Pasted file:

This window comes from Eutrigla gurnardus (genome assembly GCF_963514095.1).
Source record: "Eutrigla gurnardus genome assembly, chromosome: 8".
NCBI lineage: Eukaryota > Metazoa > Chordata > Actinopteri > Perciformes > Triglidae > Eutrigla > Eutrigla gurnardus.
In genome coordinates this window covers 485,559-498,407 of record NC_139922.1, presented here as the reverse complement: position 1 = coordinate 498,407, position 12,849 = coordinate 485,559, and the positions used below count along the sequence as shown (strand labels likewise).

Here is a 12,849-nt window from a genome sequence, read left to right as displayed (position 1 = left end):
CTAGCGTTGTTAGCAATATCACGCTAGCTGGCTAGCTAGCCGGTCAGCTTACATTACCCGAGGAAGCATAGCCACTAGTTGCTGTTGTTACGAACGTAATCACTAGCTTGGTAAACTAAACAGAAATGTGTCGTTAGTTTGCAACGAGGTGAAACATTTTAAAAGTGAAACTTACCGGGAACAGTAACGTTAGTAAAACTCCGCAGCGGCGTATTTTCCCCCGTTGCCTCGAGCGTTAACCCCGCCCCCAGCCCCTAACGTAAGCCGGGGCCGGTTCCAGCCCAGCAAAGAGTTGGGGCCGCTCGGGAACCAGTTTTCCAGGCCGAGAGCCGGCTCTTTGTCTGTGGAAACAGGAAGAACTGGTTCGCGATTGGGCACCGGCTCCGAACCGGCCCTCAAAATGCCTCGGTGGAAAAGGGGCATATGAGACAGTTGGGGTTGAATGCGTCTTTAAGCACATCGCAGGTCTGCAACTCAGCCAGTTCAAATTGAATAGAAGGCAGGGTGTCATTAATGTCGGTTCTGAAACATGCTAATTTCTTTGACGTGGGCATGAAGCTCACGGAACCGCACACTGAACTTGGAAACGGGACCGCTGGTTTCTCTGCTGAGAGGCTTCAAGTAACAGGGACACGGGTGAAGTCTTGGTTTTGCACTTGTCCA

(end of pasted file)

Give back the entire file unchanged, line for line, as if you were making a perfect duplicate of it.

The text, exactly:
This window comes from Eutrigla gurnardus (genome assembly GCF_963514095.1).
Source record: "Eutrigla gurnardus genome assembly, chromosome: 8".
NCBI lineage: Eukaryota > Metazoa > Chordata > Actinopteri > Perciformes > Triglidae > Eutrigla > Eutrigla gurnardus.
In genome coordinates this window covers 485,559-498,407 of record NC_139922.1, presented here as the reverse complement: position 1 = coordinate 498,407, position 12,849 = coordinate 485,559, and the positions used below count along the sequence as shown (strand labels likewise).

Here is a 12,849-nt window from a genome sequence, read left to right as displayed (position 1 = left end):
CTAGCGTTGTTAGCAATATCACGCTAGCTGGCTAGCTAGCCGGTCAGCTTACATTACCCGAGGAAGCATAGCCACTAGTTGCTGTTGTTACGAACGTAATCACTAGCTTGGTAAACTAAACAGAAATGTGTCGTTAGTTTGCAACGAGGTGAAACATTTTAAAAGTGAAACTTACCGGGAACAGTAACGTTAGTAAAACTCCGCAGCGGCGTATTTTCCCCCGTTGCCTCGAGCGTTAACCCCGCCCCCAGCCCCTAACGTAAGCCGGGGCCGGTTCCAGCCCAGCAAAGAGTTGGGGCCGCTCGGGAACCAGTTTTCCAGGCCGAGAGCCGGCTCTTTGTCTGTGGAAACAGGAAGAACTGGTTCGCGATTGGGCACCGGCTCCGAACCGGCCCTCAAAATGCCTCGGTGGAAAAGGGGCATATGAGACAGTTGGGGTTGAATGCGTCTTTAAGCACATCGCAGGTCTGCAACTCAGCCAGTTCAAATTGAATAGAAGGCAGGGTGTCATTAATGTCGGTTCTGAAACATGCTAATTTCTTTGACGTGGGCATGAAGCTCACGGAACCGCACACTGAACTTGGAAACGGGACCGCTGGTTTCTCTGCTGAGAGGCTTCAAGTAACAGGGACACGGGTGAAGTCTTGGTTTTGCACTTGTCCA